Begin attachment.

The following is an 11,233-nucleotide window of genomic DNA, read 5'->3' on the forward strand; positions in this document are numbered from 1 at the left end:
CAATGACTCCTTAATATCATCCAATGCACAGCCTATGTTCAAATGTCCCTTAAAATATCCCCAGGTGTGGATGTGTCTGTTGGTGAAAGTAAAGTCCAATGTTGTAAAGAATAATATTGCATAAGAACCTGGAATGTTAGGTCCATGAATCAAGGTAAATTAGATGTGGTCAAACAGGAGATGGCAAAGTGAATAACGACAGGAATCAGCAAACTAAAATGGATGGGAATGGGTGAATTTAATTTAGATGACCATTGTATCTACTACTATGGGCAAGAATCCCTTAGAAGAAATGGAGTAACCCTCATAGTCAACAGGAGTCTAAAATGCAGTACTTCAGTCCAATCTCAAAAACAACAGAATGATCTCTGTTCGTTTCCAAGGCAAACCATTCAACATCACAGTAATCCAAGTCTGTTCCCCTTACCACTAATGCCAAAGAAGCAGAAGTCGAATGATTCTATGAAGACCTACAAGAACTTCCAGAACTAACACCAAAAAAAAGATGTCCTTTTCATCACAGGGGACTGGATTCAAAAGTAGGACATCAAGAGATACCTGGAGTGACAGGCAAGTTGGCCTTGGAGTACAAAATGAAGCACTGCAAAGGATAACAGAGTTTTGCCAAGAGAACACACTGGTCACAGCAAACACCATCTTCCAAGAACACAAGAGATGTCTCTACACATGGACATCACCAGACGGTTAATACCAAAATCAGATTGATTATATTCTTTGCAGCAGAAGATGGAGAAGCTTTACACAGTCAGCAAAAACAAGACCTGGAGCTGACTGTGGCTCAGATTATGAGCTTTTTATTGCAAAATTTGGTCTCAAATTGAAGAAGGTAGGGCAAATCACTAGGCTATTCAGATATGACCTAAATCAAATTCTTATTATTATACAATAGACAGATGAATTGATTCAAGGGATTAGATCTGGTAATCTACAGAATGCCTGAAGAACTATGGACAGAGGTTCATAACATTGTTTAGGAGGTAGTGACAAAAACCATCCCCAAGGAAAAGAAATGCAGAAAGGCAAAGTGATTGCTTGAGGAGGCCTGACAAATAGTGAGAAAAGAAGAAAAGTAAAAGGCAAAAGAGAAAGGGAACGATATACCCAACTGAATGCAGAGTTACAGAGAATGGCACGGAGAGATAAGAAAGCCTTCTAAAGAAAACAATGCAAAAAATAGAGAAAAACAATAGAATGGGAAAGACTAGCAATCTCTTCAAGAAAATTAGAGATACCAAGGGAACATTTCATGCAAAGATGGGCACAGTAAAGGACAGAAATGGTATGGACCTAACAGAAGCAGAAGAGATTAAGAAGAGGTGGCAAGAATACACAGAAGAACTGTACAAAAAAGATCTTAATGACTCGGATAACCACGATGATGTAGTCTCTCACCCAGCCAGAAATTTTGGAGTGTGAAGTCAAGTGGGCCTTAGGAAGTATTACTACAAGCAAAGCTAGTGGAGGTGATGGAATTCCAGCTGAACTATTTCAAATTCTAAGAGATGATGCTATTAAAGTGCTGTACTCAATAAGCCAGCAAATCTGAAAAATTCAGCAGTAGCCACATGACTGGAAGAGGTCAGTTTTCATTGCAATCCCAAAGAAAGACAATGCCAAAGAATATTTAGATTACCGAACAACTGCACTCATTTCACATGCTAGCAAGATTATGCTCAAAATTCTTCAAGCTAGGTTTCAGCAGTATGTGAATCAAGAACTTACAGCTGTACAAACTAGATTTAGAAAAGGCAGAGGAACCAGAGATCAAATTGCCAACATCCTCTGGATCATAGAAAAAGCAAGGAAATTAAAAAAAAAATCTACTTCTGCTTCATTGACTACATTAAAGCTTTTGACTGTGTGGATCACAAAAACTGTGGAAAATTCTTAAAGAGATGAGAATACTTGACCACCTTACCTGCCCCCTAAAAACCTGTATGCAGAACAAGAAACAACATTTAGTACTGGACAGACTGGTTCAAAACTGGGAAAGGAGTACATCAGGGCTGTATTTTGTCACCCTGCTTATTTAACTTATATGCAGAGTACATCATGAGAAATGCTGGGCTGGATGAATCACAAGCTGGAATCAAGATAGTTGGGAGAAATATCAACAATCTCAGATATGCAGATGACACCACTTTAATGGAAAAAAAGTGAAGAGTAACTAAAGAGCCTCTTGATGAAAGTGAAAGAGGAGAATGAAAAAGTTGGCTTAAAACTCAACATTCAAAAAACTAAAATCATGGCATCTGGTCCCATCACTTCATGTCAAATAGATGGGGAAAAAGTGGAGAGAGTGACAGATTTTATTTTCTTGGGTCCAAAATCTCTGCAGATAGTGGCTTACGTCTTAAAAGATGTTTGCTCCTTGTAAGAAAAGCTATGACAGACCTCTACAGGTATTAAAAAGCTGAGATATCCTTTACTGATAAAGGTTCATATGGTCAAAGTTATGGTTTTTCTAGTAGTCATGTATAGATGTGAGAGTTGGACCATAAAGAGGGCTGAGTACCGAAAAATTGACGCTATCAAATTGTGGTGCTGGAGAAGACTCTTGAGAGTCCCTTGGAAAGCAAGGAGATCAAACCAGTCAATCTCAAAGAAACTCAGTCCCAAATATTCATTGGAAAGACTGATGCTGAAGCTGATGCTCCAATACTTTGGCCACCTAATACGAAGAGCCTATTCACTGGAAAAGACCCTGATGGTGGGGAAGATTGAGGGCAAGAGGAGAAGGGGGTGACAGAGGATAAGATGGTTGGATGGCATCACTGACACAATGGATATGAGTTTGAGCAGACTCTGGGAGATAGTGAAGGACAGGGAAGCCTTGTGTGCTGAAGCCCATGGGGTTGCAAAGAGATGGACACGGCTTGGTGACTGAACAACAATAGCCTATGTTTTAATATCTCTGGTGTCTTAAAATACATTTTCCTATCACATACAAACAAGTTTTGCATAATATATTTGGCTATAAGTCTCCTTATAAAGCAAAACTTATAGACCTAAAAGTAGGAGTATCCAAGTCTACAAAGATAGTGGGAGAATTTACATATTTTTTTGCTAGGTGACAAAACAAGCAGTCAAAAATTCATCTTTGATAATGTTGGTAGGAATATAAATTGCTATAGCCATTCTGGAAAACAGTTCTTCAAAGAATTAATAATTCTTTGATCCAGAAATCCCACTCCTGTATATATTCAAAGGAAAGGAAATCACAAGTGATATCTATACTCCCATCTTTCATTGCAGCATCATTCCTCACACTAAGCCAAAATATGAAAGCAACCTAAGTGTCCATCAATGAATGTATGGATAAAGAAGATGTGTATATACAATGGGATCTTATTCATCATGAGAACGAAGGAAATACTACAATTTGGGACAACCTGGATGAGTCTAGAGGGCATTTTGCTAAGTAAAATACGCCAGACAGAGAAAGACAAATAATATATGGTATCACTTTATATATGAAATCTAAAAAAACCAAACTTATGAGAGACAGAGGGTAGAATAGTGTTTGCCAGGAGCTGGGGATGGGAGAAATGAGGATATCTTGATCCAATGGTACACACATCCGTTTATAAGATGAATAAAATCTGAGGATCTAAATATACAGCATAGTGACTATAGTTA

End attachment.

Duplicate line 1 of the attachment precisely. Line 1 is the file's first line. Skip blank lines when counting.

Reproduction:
The following is an 11,233-nucleotide window of genomic DNA, read 5'->3' on the forward strand; positions in this document are numbered from 1 at the left end: